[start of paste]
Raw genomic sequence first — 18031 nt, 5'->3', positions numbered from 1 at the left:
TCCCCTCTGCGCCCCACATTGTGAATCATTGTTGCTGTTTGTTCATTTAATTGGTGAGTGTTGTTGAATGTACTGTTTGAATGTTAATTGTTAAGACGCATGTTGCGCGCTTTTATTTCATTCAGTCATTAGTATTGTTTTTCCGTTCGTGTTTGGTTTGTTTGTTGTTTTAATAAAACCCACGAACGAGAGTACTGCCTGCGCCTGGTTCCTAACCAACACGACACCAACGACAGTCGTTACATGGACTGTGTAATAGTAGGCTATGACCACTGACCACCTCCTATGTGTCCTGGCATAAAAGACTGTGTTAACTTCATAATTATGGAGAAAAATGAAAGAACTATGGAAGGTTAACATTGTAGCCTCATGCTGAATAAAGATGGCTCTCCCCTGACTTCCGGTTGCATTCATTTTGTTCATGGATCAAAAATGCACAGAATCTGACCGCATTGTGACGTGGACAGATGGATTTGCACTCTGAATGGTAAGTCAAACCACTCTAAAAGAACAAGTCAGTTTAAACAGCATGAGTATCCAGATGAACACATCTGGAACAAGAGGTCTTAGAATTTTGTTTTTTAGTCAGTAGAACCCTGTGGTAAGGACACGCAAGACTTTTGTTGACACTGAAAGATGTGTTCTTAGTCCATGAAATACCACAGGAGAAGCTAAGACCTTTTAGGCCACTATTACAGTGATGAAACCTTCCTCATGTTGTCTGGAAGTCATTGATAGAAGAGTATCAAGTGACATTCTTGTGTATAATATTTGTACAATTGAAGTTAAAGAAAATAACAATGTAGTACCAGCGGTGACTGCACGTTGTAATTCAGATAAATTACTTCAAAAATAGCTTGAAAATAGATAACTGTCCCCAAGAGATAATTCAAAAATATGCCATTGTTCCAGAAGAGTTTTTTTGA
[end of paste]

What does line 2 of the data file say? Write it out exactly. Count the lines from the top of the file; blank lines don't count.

TCCCCTCTGCGCCCCACATTGTGAATCATTGTTGCTGTTTGTTCATTTAATTGGTGAGTGTTGTTGAATGTACTGTTTGAATGTTAATTGTTAAGACGCATGTTGCGCGCTTTTATTTCATTCAGTCATTAGTATTGTTTTTCCGTTCGTGTTTGGTTTGTTTGTTGTTTTAATAAAACCCACGAACGAGAGTACTGCCTGCGCCTGGTTCCTAACCAACACGACACCAACGACAGTCGTTACATGGACTGTGTAATAGTAGGCTATGACCACTGACCACCTCCTATGTGTCCTGGCATAAAAGACTGTGTTAACTTCATAATTATGGAGAAAAATGAAAGAACTATGGAAGGTTAACATTGTAGCCTCATGCTGAATAAAGATGGCTCTCCCCTGACTTCCGGTTGCATTCATTTTGTTCATGGATCAAAAATGCACAGAATCTGACCGCATTGTGACGTGGACAGATGGATTTGCACTCTGAATGGTAAGTCAAACCACTCTAAAAGAACAAGTCAGTTTAAACAGCATGAGTATCCAGATGAACACATCTGGAACAAGAGGTCTTAGAATTTTGTTTTTTAGTCAGTAGAACCCTGTGGTAAGGACACGCAAGACTTTTGTTGACACTGAAAGATGTGTTCTTAGTCCATGAAATACCACAGGAGAAGCTAAGACCTTTTAGGCCACTATTACAGTGATGAAACCTTCCTCATGTTGTCTGGAAGTCATTGATAGAAGAGTATCAAGTGACATTCTTGTGTATAATATTTGTACAATTGAAGTTAAAGAAAATAACAATGTAGTACCAGCGGTGACTGCACGTTGTAATTCAGATAAATTACTTCAAAAATAGCTTGAAAATAGATAACTGTCCCCAAGAGATAATTCAAAAATATGCCATTGTTCCAGAAGAGTTTTTTTGA